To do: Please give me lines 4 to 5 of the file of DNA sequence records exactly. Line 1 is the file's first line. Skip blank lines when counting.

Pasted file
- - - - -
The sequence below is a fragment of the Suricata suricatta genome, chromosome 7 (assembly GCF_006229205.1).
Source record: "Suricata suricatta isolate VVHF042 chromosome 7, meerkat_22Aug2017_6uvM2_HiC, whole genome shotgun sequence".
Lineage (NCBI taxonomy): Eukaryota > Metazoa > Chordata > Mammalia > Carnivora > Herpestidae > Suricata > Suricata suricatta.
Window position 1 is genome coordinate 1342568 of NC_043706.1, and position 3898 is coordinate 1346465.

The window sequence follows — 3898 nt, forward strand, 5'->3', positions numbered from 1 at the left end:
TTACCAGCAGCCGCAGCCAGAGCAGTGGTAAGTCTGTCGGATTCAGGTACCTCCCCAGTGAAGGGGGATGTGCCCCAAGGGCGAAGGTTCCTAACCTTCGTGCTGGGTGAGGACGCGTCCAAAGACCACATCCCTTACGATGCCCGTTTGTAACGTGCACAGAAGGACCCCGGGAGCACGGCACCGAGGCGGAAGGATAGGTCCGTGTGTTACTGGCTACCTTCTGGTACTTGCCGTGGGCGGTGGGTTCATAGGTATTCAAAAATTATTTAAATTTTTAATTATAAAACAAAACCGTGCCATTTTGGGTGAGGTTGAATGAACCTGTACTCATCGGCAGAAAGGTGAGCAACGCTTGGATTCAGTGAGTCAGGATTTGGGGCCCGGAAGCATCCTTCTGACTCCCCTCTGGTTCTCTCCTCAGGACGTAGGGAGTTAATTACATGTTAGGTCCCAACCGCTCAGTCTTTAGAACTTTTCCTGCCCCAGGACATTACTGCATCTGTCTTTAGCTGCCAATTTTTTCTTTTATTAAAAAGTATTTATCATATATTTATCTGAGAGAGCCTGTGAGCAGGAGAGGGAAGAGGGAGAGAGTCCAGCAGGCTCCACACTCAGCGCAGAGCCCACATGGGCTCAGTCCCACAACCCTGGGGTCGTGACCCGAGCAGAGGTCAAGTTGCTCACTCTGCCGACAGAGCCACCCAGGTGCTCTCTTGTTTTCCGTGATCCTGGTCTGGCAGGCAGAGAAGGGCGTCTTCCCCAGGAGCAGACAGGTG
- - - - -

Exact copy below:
Window position 1 is genome coordinate 1342568 of NC_043706.1, and position 3898 is coordinate 1346465.

The window sequence follows — 3898 nt, forward strand, 5'->3', positions numbered from 1 at the left end: